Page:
The Thief on the Cross – what he asks for

The story of the repentant criminal crucified on Jesus’ side gives way to various interpretations. The debate is over where the comma should be placed in Jesus’ answer. Since in the ancient Greek text there were no pointings, we may expect that it is the theology of the translators that determine the correct rendering, or is it? What if we the context gives us a clue?
Let us consider the following passage:

Luke 23:41 “And he said, “Jesus, remember me when you come into your kingdom.””

Here the criminal not only recognises Jesus as the future king in the messianic Kingdom, but also reveals his conviction in his resurrection. In effect he asks for his own resurrection; “Please, don’t forget me when you usher in your Kingdom”.

Now let us examine Jesus’ answer:

Luke 23:42 “And he said to him, “Truly, I say to you, today you will be with me in Paradise.””

Since there were no pointings in the ancient Greek, we find no commas in the above sentence. Pointings were invented later on. Therefore, it is purely the theology of the translators that determines the place of the comma in the English.

We shall note that Paradise was synonymous with the Kingdom. In the Garden of Eden the Paradise was lost and taken from man, in the Kingdom Paradise is restored. In the LXX [Septuagint, the Greek translation of the Tanakh (OT)] the Greek term is translated as “garden”:

Ezek. 31:8 “The cedars in the garden of God could not rival it, nor the fir trees equal its boughs; the plane trees were as nothing compared with its branches; no tree in the garden of God was like it in beauty. 9 I made it beautiful in the mass of its branches, and all the trees of Eden envied it, that were in the garden of God.”

Since Paradise was to be restored to man, in Jewish thought it temporarily existed with God. Anything God promised, to the Jewish mind it existed with God in heaven – not literally or physically, but in the counsels of God. When God promised something, to the Jews it was as good as done.

Considering the above, two interpretations can be offered, however only one is correct.

1. Luke 23:42 And he said to him, “Truly, I say to you, today you will be with me in Paradise.”

This is how we find it in our bibles. However, this would mean Jesus was referring to Paradise that was hidden with God until the times of restoration of all things. This interpretation must explain why only Jesus was risen and not the repentant criminal.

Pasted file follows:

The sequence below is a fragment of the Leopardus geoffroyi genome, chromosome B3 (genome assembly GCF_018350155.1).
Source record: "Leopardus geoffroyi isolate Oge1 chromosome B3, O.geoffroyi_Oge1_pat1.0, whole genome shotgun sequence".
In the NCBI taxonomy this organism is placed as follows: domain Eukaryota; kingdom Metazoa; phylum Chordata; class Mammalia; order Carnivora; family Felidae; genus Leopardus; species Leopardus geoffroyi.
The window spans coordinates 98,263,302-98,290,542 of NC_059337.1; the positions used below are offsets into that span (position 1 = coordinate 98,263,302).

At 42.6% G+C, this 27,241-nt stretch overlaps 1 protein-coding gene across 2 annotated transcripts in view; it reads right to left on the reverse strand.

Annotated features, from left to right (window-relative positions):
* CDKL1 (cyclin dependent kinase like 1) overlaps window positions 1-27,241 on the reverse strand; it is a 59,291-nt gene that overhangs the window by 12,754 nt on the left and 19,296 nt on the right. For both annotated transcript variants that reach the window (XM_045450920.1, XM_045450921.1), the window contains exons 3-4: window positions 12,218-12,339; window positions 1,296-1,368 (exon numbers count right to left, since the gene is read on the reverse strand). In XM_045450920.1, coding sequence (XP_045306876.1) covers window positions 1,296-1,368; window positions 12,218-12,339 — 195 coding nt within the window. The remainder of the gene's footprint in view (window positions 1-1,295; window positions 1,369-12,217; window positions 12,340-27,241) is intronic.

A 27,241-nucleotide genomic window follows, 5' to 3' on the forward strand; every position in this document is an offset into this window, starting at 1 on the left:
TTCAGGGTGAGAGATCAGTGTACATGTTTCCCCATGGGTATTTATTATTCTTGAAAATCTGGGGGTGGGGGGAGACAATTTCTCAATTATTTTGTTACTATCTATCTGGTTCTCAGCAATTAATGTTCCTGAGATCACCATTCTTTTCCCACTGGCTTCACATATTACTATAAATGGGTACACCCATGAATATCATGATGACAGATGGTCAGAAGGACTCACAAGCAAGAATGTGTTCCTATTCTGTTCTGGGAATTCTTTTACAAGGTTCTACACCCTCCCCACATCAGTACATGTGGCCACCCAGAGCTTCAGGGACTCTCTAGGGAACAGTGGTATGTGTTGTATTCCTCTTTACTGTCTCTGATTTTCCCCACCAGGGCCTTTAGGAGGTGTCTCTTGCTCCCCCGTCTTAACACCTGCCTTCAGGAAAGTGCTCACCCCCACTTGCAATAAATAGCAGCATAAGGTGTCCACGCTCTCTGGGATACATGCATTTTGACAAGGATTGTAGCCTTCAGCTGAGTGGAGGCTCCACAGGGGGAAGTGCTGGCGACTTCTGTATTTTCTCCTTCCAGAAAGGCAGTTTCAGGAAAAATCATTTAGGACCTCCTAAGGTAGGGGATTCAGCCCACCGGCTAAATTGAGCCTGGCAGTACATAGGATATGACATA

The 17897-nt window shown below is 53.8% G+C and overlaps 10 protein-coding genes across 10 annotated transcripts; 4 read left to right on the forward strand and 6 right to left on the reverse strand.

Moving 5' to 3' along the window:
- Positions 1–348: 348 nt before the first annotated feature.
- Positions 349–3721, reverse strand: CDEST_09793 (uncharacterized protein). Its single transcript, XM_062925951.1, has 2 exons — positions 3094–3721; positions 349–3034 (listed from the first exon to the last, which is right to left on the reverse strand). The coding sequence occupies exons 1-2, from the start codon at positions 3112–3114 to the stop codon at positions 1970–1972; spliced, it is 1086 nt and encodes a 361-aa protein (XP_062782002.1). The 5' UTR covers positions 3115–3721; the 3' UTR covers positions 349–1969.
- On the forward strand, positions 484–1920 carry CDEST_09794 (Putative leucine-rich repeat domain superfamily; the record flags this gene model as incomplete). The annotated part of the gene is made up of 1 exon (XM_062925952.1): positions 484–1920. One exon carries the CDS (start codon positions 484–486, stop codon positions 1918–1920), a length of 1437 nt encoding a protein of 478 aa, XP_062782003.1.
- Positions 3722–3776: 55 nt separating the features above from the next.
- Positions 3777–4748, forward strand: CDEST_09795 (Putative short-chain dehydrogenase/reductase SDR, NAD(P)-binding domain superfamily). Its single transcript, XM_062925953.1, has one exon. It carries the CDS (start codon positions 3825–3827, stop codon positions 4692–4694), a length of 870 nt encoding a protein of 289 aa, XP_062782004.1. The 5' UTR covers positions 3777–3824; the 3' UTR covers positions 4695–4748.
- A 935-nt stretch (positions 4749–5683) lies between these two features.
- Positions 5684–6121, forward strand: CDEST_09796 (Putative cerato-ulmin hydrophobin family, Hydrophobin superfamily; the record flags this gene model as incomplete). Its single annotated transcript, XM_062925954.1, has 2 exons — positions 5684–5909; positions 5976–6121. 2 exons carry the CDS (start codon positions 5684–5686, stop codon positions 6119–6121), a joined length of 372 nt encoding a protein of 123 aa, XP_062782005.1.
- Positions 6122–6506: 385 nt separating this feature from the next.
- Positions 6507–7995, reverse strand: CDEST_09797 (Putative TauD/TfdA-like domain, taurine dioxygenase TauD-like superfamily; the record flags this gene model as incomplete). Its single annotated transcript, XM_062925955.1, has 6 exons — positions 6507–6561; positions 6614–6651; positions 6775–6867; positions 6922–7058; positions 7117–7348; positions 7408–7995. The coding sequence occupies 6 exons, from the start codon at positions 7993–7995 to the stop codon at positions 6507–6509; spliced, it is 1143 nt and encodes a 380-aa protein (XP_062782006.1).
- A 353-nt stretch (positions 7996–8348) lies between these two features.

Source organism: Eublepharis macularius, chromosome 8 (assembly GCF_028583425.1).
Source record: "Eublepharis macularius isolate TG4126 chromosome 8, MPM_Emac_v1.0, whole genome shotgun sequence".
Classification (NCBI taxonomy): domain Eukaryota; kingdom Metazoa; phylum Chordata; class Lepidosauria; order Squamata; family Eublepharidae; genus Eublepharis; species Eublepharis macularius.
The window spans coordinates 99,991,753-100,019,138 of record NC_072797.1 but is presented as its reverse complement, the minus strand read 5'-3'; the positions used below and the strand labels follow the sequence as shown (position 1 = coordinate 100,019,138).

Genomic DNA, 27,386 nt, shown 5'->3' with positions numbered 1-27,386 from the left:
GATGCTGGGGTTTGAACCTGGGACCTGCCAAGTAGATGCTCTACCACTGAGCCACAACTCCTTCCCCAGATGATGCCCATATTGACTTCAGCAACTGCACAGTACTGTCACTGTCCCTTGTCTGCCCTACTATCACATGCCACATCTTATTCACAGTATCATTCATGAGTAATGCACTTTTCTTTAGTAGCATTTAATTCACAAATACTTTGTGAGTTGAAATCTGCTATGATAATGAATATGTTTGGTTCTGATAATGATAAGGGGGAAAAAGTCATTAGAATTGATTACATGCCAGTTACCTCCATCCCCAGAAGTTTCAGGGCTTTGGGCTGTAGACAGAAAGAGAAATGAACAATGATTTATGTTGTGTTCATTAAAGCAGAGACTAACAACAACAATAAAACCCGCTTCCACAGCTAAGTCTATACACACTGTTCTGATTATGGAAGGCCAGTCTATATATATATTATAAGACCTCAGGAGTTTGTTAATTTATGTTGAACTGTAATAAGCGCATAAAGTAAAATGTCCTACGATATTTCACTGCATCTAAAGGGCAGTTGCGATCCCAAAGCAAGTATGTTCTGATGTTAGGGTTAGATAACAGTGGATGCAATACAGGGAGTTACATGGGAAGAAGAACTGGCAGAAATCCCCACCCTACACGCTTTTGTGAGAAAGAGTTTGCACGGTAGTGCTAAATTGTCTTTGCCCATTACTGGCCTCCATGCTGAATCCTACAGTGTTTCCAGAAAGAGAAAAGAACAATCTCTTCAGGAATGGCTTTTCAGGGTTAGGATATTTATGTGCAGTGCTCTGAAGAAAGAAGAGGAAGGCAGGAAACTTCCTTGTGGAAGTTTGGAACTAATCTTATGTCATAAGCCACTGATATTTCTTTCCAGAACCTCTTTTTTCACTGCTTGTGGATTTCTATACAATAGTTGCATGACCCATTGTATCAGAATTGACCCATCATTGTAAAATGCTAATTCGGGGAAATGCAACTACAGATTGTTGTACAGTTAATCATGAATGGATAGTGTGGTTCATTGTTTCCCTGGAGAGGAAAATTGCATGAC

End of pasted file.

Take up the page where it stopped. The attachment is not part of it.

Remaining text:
Other questions that need to be answered are these:

a.) How could the soul of the thief be with the risen Christ in heaven? What fellowship exist between immaterial souls and people in a physical body.

b.) The Garden of Eden was a physical place in a bountiful, pleasant condition. It was lost, so what really exist with God? Did God take up the trees, plants and animals, and will he bring them back (restore them) to mankind? Or perhaps only the purpose to restore it to mankind exists with him, but then it is not a place to be .

Indeed, if we take that souls are really tortured by thirst and fire as we find it in the parable of the rich man and Lazarus, then we may need to explain what sort of fire can cause pain to the immaterial soul, and what kind of pain receptors it has. How can such a soul thirst and what sort of water can quench the thirst of such souls.

You see, there are difficulties with this view, unless we take that the story is symbolic of the blessings of the Kingdom and the punishment of those who miss out – after the resurrection.

Now let us look at the second option, which I hold to be correct:

2. Luke 23:42 “And he said to him, “Truly, I say to you today, you will be with me in Paradise.””

Remember, the thief asks for the resurrection at the ushering in of the Kingdom. According to this version Jesus simply grants his promise.

Indeed, the construct sounds somewhat strange to our ears. “I tell you today”. However, it was not so in the first century, as we find Paul using a similar construct:

Acts 20:26 “Therefore I testify to you this day that I am innocent of the blood of all of you…”

Don’t we also use similar language? I tell you right now… which we use to give emphasis to what we have to say.


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